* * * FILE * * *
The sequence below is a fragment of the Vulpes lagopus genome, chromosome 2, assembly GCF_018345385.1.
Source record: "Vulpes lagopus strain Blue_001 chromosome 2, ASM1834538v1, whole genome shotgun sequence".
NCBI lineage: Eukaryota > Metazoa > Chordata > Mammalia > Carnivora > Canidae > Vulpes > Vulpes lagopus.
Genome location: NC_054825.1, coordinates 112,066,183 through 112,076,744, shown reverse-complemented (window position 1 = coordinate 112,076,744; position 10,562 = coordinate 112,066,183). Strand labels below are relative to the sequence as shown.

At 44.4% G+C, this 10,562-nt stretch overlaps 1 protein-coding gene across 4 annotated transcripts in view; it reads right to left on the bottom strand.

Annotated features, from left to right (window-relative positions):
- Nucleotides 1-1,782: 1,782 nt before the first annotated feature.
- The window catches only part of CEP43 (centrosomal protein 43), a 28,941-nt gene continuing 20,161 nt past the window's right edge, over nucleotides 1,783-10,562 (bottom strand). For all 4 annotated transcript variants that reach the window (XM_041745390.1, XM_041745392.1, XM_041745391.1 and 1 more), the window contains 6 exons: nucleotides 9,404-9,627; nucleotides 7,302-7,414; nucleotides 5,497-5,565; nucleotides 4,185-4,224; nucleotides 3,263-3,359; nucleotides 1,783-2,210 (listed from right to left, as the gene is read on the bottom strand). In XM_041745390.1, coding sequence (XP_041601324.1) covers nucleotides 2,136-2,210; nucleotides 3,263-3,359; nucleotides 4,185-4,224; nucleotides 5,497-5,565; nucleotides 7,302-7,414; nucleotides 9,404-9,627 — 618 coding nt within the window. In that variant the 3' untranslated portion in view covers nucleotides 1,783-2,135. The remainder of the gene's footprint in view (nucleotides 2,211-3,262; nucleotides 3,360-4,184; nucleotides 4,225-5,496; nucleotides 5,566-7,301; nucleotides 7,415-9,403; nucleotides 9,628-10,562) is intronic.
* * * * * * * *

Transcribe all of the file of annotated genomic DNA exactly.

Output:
The sequence below is a fragment of the Vulpes lagopus genome, chromosome 2, assembly GCF_018345385.1.
Source record: "Vulpes lagopus strain Blue_001 chromosome 2, ASM1834538v1, whole genome shotgun sequence".
NCBI lineage: Eukaryota > Metazoa > Chordata > Mammalia > Carnivora > Canidae > Vulpes > Vulpes lagopus.
Genome location: NC_054825.1, coordinates 112,066,183 through 112,076,744, shown reverse-complemented (window position 1 = coordinate 112,076,744; position 10,562 = coordinate 112,066,183). Strand labels below are relative to the sequence as shown.

At 44.4% G+C, this 10,562-nt stretch overlaps 1 protein-coding gene across 4 annotated transcripts in view; it reads right to left on the bottom strand.

Annotated features, from left to right (window-relative positions):
- Nucleotides 1-1,782: 1,782 nt before the first annotated feature.
- The window catches only part of CEP43 (centrosomal protein 43), a 28,941-nt gene continuing 20,161 nt past the window's right edge, over nucleotides 1,783-10,562 (bottom strand). For all 4 annotated transcript variants that reach the window (XM_041745390.1, XM_041745392.1, XM_041745391.1 and 1 more), the window contains 6 exons: nucleotides 9,404-9,627; nucleotides 7,302-7,414; nucleotides 5,497-5,565; nucleotides 4,185-4,224; nucleotides 3,263-3,359; nucleotides 1,783-2,210 (listed from right to left, as the gene is read on the bottom strand). In XM_041745390.1, coding sequence (XP_041601324.1) covers nucleotides 2,136-2,210; nucleotides 3,263-3,359; nucleotides 4,185-4,224; nucleotides 5,497-5,565; nucleotides 7,302-7,414; nucleotides 9,404-9,627 — 618 coding nt within the window. In that variant the 3' untranslated portion in view covers nucleotides 1,783-2,135. The remainder of the gene's footprint in view (nucleotides 2,211-3,262; nucleotides 3,360-4,184; nucleotides 4,225-5,496; nucleotides 5,566-7,301; nucleotides 7,415-9,403; nucleotides 9,628-10,562) is intronic.